David Whyte, one of my most beloved poets, says, “The motivational speakers and self-help books are all wrong: there is no way of creating a life where we are full participants one hundred percent of the time. There is no way of being fully human without at times being fully stuck or even completely absent; we are simply not made that way. There is no possibility of pursuing something without coming to terms with all the ways it is impossible to do it.” It seems to me David has a point.
As I see it, most of life’s ventures – whether it be discovering your work, getting married, conceiving a child, birthing a baby, rediscovering your partner, developing compassion, feeling well in your body, connecting to your Self and to Spirit – enter into the cycles of visitation and absence. Though it’s tough to be out of alignment with your own inspiration and creativity, it is part of the ebb and flow of relationship.
I recently went to a Waldorf lecture with a brilliant and dynamic teacher named Eugene Schwartz. He said that at Waldorf, they believe when a child is first learning something new, that it is just as important to forget what has been learned. At other schools in the early years, the walls are covered with letters and numbers to help stimulate memorization. This way of learning fosters a disconnect because it strengthens the muscle of rote memory. But it is in the forgetting that our innate wisdom is contacted and where our true learning occurs.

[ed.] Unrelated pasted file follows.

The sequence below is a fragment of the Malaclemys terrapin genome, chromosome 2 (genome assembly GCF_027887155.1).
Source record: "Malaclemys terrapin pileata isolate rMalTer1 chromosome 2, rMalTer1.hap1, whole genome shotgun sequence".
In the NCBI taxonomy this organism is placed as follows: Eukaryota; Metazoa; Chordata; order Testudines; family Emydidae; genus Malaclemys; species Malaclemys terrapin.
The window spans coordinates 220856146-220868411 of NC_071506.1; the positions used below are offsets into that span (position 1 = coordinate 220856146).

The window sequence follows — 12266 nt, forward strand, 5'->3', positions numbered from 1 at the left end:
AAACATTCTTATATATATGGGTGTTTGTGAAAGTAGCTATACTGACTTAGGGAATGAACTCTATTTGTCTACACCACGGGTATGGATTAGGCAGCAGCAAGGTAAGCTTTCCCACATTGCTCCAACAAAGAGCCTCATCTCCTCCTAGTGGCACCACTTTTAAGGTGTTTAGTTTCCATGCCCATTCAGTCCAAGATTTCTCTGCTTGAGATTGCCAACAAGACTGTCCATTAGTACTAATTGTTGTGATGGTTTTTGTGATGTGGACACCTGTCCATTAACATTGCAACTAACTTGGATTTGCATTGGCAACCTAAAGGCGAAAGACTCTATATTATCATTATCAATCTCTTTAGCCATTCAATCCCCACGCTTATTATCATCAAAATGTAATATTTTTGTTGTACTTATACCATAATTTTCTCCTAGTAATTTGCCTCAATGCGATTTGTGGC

I forget all the time. This past year has been an odyssey in remembering how to be a balanced human being. After having a child and giving the majority of my chi to mothering, I plum forgot what it means to be feeding all the other parts of my life that bring fulfilment. I am also discovering that I forgot what it is to be in an intimate partnership with my husband eleven years into our relationship. This newest language of intimacy that aligns with the maturity of a seasoned marriage is what we are in the process of creating.
Perhaps you can’t remember what it is to be intimate with your partner or you’re trying desperately to find value in your work. Or maybe you don’t feel at all connected to the meaning of your life. Feeling far away from what we want, tells us one of two things about ourselves: that we are longing for something more or that we’ve lost our way. Forgetting and disconnecting are places where many of us visit and some even reside. And though it is painful to live in the desolation and dryness of feeling astray, it serves an important function. It is the place of forgetting that can take us into the darkest, most difficult shadows of our psyches. And it is here, where we can develop a relationship to our deepest reservoir, our muse, our inspiration.
Is it possible that for most of us balance itself is only a beautiful untenable myth? The question is not how do we stay motivated or inspired. It is how do we begin to trust that the forgetting of who we are, and the loss of meaning in our lives, is in itself, the rich soil of discovery. It is this terrifying yet sacred ground that invites us in to rediscover our vision. The emptiness is the gate that opens us into the lush forest of our fertility. However, not without meeting our shadow. The immobility and the feelings of, “I don’t know how to do this”, or “there must be something more” is a necessary part of the journey. Next time you feel lost, take a moment, breathe it in, and trust that even in the abyss, just maybe you are exactly where you’re meant to be.